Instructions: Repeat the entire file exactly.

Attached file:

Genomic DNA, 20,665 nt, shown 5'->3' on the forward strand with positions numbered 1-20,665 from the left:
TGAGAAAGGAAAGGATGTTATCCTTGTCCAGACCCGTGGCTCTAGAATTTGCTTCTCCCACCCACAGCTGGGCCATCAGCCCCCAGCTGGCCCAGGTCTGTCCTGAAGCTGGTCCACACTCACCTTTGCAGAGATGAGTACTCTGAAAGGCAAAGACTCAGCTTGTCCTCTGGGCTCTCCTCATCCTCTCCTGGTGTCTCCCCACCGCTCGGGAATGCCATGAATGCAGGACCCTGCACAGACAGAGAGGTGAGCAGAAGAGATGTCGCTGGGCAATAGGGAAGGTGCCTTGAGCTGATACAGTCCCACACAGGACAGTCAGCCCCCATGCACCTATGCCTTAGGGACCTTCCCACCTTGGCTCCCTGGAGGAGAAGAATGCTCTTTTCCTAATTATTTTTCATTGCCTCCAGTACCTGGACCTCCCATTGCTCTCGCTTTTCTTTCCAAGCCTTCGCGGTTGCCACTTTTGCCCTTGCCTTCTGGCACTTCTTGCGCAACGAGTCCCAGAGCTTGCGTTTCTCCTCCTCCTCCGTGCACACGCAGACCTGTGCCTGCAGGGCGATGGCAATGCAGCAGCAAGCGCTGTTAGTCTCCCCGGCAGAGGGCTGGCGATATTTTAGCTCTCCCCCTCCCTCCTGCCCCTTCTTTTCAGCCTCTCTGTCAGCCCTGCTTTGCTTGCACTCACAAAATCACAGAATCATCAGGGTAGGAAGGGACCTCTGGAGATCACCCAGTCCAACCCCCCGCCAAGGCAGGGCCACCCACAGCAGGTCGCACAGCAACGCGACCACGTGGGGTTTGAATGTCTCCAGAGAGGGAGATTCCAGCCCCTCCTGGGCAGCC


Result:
Genomic DNA, 20,665 nt, shown 5'->3' on the forward strand with positions numbered 1-20,665 from the left:
TGAGAAAGGAAAGGATGTTATCCTTGTCCAGACCCGTGGCTCTAGAATTTGCTTCTCCCACCCACAGCTGGGCCATCAGCCCCCAGCTGGCCCAGGTCTGTCCTGAAGCTGGTCCACACTCACCTTTGCAGAGATGAGTACTCTGAAAGGCAAAGACTCAGCTTGTCCTCTGGGCTCTCCTCATCCTCTCCTGGTGTCTCCCCACCGCTCGGGAATGCCATGAATGCAGGACCCTGCACAGACAGAGAGGTGAGCAGAAGAGATGTCGCTGGGCAATAGGGAAGGTGCCTTGAGCTGATACAGTCCCACACAGGACAGTCAGCCCCCATGCACCTATGCCTTAGGGACCTTCCCACCTTGGCTCCCTGGAGGAGAAGAATGCTCTTTTCCTAATTATTTTTCATTGCCTCCAGTACCTGGACCTCCCATTGCTCTCGCTTTTCTTTCCAAGCCTTCGCGGTTGCCACTTTTGCCCTTGCCTTCTGGCACTTCTTGCGCAACGAGTCCCAGAGCTTGCGTTTCTCCTCCTCCTCCGTGCACACGCAGACCTGTGCCTGCAGGGCGATGGCAATGCAGCAGCAAGCGCTGTTAGTCTCCCCGGCAGAGGGCTGGCGATATTTTAGCTCTCCCCCTCCCTCCTGCCCCTTCTTTTCAGCCTCTCTGTCAGCCCTGCTTTGCTTGCACTCACAAAATCACAGAATCATCAGGGTAGGAAGGGACCTCTGGAGATCACCCAGTCCAACCCCCCGCCAAGGCAGGGCCACCCACAGCAGGTCGCACAGCAACGCGACCACGTGGGGTTTGAATGTCTCCAGAGAGGGAGATTCCAGCCCCTCCTGGGCAGCC